the usual associated faff with any new helmet is the to-ing and fro-ing of the chin strap, attempting to create a tight yet comfortable fit, one that does not leave one side flapping in the wind while the other side cuts a deep channel in your cheek. specialized's fabulously bright matt orange prevail was subjected to no faffing whatsoever. it is rare that a helmet can be lifted from its box and fit perfectly first time, but this one did precisely that, allowing me to leave the specialized 's' precisely where it was meant to be: over the side adjusters.
it would also not be contentious to say that a helmet is worth less than a hairband if it refused to stay securely attached above the eyebrows at all times. not only is the buckle/clip simplicity itself to fasten and unfasten, but is very unlikely ever to become inadvertantly opened. the thin-ness of the helmet's matching orange straps makes them comfortable to the point of invisibility. it also arrives with a replacement for the comfort pad featured round the front portion of the helmet's interior circumference.
at all times of year, i wear a casquette beneath the helmet du jour; at this time of year it's a cosy winter version, sporting elasticated ear flaps. when the weather gets warmer around mid-july, i'll revert to the standard version. this factor was easily accommodated by the prevail, the medium-sized review model being versatile enough to protect both a casquetted or un-casquetted head. the fine tuning adjustment, as with almost all contemporary cycle helmets, is by means of a dial at the rear. if i'm honest, this is the single factor that's theprevail's weak spot. it's not that it doesn't work; in fact it works exactly as designed. but in practice, not only is the dial a tad on the small side, but it's effectively too close to the lower part of the back of the helmet to allow a gloved finger to make adjustments while riding. this makes it necessary, in my opinion, to make sure the fit is adjusted prior to the grand depart.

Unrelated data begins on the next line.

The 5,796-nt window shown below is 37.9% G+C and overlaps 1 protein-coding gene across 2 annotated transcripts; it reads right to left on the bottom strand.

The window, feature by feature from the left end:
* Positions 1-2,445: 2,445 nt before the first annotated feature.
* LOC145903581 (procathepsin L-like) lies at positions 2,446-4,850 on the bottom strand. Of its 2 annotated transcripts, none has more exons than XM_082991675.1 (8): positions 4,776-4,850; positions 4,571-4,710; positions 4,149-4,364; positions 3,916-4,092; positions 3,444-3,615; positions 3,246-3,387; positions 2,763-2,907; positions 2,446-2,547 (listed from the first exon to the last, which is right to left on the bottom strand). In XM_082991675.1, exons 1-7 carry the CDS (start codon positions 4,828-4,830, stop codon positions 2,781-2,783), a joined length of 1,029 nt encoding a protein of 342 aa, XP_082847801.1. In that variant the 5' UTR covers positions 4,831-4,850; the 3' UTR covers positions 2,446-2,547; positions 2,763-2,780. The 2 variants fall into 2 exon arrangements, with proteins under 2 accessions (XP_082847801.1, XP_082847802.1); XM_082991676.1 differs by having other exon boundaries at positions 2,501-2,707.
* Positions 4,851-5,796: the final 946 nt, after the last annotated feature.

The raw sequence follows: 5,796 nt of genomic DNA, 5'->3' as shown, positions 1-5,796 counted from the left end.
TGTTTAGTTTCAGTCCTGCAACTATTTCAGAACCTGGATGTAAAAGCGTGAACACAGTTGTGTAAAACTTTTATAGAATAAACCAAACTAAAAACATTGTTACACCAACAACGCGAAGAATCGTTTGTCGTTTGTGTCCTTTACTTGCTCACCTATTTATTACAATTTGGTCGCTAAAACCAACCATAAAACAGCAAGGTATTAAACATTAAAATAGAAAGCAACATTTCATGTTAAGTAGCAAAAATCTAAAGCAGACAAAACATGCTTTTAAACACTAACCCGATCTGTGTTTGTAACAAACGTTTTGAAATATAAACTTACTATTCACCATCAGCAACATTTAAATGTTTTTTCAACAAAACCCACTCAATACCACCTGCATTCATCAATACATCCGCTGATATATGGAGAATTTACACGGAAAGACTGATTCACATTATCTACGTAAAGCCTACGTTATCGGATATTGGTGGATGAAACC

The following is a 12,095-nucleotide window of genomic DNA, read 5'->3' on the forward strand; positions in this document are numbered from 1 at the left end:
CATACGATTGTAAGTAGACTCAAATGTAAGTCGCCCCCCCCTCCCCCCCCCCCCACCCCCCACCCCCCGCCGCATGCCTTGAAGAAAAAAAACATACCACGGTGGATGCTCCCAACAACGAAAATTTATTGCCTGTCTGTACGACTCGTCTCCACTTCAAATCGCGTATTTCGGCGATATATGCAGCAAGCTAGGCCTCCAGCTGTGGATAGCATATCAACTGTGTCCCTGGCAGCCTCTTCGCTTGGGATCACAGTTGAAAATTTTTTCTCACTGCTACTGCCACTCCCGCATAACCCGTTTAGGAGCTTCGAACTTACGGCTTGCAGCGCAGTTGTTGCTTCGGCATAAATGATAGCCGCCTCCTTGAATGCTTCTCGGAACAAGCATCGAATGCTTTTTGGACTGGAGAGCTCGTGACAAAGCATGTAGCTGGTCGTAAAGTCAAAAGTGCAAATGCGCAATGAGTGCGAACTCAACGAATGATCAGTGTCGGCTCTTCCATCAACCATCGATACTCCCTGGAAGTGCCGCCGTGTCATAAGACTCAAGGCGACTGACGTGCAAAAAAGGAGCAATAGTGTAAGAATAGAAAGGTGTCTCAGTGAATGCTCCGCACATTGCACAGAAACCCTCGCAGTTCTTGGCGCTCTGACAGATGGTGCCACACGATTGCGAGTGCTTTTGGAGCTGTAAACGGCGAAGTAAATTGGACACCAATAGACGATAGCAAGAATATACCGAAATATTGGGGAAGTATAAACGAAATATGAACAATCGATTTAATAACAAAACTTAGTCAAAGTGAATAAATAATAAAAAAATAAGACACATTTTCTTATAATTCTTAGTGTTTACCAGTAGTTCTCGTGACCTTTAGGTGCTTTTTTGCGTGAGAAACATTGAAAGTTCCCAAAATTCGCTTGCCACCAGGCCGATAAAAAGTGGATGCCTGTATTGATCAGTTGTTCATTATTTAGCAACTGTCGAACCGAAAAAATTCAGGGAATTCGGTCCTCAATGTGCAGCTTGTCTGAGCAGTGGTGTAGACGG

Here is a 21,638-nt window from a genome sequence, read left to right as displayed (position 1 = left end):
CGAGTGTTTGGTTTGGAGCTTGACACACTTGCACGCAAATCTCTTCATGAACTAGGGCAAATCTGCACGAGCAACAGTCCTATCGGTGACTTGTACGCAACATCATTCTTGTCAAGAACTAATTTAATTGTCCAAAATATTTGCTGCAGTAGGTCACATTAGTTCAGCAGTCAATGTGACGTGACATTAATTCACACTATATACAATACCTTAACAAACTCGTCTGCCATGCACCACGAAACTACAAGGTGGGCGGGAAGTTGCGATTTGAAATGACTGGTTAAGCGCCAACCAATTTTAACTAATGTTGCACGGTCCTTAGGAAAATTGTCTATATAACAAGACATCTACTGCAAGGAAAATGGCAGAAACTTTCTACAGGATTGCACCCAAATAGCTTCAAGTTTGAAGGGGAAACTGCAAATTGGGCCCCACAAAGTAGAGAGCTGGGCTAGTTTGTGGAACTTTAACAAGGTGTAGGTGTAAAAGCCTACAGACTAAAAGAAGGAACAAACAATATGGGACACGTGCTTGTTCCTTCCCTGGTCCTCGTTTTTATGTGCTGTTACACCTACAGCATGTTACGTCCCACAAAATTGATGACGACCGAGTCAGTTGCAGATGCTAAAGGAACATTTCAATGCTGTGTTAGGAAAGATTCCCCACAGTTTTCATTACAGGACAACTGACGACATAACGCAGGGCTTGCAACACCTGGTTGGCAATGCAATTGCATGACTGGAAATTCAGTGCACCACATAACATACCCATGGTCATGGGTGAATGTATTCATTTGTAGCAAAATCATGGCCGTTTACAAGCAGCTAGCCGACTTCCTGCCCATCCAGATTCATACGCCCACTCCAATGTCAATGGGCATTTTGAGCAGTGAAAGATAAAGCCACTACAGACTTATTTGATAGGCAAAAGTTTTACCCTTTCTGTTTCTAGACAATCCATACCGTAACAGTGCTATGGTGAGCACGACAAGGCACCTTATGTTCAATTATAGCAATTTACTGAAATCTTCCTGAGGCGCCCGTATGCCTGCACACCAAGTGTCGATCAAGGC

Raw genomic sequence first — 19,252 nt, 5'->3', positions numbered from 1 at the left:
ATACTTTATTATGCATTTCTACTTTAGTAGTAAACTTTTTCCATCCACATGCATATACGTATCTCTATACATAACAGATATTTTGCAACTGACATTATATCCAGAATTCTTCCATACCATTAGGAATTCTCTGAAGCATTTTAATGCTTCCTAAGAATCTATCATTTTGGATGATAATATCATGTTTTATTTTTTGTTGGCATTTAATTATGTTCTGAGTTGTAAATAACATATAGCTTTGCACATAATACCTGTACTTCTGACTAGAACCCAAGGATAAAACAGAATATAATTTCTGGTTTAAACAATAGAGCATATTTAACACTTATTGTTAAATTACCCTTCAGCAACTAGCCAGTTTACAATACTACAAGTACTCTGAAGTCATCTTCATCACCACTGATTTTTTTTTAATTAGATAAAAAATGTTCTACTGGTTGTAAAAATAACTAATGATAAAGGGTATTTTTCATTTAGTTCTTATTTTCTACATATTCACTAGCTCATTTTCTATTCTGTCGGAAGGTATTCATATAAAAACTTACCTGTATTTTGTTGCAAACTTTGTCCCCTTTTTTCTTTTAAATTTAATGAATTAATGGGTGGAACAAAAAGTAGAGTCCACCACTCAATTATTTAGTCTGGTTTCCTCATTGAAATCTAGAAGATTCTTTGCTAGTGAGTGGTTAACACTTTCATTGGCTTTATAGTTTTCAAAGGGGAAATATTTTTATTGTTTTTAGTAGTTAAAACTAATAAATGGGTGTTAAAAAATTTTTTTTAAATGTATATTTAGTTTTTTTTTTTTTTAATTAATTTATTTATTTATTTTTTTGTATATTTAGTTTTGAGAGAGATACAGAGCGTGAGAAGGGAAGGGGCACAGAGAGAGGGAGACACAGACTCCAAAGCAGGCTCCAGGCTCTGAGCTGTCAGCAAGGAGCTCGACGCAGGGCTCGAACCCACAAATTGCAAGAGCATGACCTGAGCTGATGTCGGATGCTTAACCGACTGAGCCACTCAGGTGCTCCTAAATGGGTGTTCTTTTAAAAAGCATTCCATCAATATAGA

i am, of course, willing to accede that specialized's mindset, five position height adjuster may offer relief from the latter, but since i could never quite get the hang of this and the manual seemed not to cover its operation, i fear this says more about me than it does about specialized. from a personal point of view, the fit was nigh on perfect.
referring back to my earlier statement regarding its incredible lightness of being, from that point of view, the prevail is a masterpiece of the compromise between safety engineering and ventilation. i counted 35 separate vents, including the four in the mouth at the front, and two subtle little blighters towards the rear of the side, yet the overall rigidity seems not to have been adversely affected by all of this open space. granted, the ambient temperature in the hebrides at present means that none of us relies upon the potential ventilation afforded by our headgear, but neither was i inconvenienced by an excessively cold head even in sub-zero windchill.
it is, without doubt, one of the best fitting and comfortable cycle helmets i have had the pleasure of wearing, while the matt neon orange colour means that should i ever have to ditch in the sea, the helicopters will find me first.
and it makes me look fast.
the specilized prevail road helmet is available in navy, white, black and neon orange in sizes small, medium and large, at a retail cost of £160.
monday 7 march 2016..........................................................................................................................................................................................................